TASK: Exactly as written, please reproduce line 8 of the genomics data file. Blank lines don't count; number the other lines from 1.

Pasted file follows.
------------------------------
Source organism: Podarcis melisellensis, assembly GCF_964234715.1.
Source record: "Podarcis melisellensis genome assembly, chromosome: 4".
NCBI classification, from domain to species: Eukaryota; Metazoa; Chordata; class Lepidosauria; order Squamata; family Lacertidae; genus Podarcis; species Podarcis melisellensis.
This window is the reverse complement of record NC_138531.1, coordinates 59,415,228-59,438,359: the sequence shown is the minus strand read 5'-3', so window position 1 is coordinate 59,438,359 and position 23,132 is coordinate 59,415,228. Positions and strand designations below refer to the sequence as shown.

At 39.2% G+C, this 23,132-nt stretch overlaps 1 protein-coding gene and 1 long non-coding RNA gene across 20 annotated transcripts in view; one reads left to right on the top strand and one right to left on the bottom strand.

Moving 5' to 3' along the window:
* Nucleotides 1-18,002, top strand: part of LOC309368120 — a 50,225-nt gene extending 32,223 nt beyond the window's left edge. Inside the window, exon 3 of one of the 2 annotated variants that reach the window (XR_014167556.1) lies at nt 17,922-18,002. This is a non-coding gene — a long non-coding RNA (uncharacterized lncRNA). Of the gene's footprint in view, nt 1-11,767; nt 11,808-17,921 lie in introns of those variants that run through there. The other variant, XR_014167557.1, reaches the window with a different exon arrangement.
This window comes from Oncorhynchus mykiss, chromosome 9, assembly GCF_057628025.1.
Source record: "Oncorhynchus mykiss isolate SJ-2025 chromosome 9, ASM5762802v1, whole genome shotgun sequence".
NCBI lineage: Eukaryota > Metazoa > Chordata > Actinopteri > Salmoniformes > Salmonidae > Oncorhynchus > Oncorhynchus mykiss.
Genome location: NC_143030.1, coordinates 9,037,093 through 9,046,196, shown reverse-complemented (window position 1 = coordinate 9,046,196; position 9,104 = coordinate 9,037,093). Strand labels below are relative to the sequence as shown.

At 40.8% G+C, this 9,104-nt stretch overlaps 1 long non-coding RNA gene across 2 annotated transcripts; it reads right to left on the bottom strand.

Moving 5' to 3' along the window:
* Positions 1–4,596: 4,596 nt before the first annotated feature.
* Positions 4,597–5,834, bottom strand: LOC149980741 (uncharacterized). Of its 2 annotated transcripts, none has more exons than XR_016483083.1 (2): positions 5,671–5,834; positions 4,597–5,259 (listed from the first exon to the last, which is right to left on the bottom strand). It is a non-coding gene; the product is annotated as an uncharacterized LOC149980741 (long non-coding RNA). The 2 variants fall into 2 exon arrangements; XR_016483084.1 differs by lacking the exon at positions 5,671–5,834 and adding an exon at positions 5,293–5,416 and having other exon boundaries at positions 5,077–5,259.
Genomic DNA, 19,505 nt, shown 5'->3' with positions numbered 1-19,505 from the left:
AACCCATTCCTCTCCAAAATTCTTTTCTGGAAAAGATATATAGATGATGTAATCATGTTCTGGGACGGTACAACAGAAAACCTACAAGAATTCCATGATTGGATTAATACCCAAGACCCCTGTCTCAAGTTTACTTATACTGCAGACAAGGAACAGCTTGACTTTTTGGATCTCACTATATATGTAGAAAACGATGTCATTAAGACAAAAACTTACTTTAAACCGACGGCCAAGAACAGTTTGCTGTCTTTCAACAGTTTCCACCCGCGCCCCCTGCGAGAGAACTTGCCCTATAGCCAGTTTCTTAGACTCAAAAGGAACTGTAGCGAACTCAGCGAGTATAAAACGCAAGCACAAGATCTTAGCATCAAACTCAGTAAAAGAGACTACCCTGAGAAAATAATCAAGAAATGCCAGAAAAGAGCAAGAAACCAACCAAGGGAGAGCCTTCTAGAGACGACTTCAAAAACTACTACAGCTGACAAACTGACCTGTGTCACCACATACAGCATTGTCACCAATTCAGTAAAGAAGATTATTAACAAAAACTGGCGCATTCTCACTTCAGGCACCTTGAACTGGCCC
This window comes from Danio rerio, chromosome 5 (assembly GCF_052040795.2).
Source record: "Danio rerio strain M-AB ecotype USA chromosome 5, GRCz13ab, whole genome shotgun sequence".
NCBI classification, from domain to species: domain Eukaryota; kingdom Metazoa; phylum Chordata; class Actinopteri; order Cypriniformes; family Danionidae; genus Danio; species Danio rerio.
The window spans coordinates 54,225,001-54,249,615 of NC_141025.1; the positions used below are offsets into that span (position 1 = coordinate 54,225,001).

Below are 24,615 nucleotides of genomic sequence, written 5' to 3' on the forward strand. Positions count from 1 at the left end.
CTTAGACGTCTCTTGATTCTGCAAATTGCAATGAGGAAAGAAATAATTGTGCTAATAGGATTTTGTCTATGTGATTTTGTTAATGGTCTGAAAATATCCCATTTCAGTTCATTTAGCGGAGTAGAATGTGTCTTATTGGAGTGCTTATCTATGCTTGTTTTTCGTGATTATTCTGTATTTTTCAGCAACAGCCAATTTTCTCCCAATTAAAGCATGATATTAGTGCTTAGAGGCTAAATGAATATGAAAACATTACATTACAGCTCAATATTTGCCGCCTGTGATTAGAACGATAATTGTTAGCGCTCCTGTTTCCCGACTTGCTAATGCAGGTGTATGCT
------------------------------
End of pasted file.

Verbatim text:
This window comes from Oncorhynchus mykiss, chromosome 9, assembly GCF_057628025.1.